WASHINGTON -- As she leisurely picked through the racks of shiny shirts at the mall, Allison Parver, 17, was confident she wouldn't miss out on any social gatherings that night: Her sleek, black cellular phone would keep her in the loop.
''My phone is for calling my friends 24-7,'' said Allison, a senior at Woodrow Wilson Senior High School. ''I know where everyone is all the time.''
Not exactly what her father had in mind when he gave her the telephone about a year ago.
''It's for emergencies,'' Ron Parver said. ''Mostly, it should be used for calling home.''
Cellular phones, once the toy of the rich business executive, are becoming a standard amenity for many teen-agers, even preteens. The phones are marketed aggressively to a young audience, with gizmos such as alien holograms and toy kittens that hang off antennae and light up with each ring.
Industry experts estimate that 5 percent of teen-agers own a cellular phone, and a recent survey by a market research group found that 28 percent of parents with teen-agers plan to buy a cell phone for their child within a year.
But on the question of why this new teen accessory is needed, the two generations are at opposite ends: Parents envision it as an expansion of their protective eye. Can't locate the wandering teen? Just dial. But teen-agers see the cell phone as a gift of freedom, a device that instantly connects them to their friends, parties and the latest gossip.
What technology has wrought is a new arena for the age-old struggle between teen-age liberty and parental control.
Parver got a reality check last month when he got a $50 phone bill, but he isn't thinking of taking away Allison's phone. ''We review the bills together. We see what goes on,'' he said. ''But we also like that we can reach her any time. ... It gives you a great sense of security.''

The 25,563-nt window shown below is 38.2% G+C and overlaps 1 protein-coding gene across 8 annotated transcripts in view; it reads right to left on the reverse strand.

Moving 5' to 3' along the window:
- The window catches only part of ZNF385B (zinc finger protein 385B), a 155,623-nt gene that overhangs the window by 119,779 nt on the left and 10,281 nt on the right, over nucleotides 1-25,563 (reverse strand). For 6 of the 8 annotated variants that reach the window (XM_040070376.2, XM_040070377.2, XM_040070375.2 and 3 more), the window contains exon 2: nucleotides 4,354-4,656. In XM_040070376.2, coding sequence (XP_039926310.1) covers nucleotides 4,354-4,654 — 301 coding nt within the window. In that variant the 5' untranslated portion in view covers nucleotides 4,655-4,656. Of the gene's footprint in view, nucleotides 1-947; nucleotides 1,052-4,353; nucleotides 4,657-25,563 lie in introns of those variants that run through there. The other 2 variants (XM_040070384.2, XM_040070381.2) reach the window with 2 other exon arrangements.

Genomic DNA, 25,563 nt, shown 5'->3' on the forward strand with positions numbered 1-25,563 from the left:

The chime of a cell phone echoed through the food court on a recent evening at Pentagon City mall in suburban Virginia. Several teen-agers at different tables whipped out their phones.
Janelle Burgoyne, 16, sighed and rolled her eyes as she answered the call, playing the part of the busy executive-stressed, indispensable, clearly the most important person in the room.
''Hi, Mom,'' she said into the phone. ''Sure. I'll be home soon.''
Burgoyne giggled as she recalled how her mother bought her the phone for ''emergencies.''
''Whenever a friend wants to call me, I'm like, 'Call me on my cell,' '' she said. ''My mom pays $30 for 300 minutes. It's pointless to let those go to waste.''
Many teen-agers agreed that cell phones have changed several of their habits. In addition to spending more time on the phone, they're also out of the house more often. They find out from friends about last-minute get-togethers they otherwise would miss. Some said they no longer step out of their cars when picking someone up -- why bother ringing the doorbell when you can dial?
Beepers, which became popular about a decade ago, raised some of the same issues between parents and children. But teen-agers find the cell phones much more convenient. They're also becoming particular about what kind of phone they have. Small and sleek is preferred; the phone with a keypad that flips open is very cool.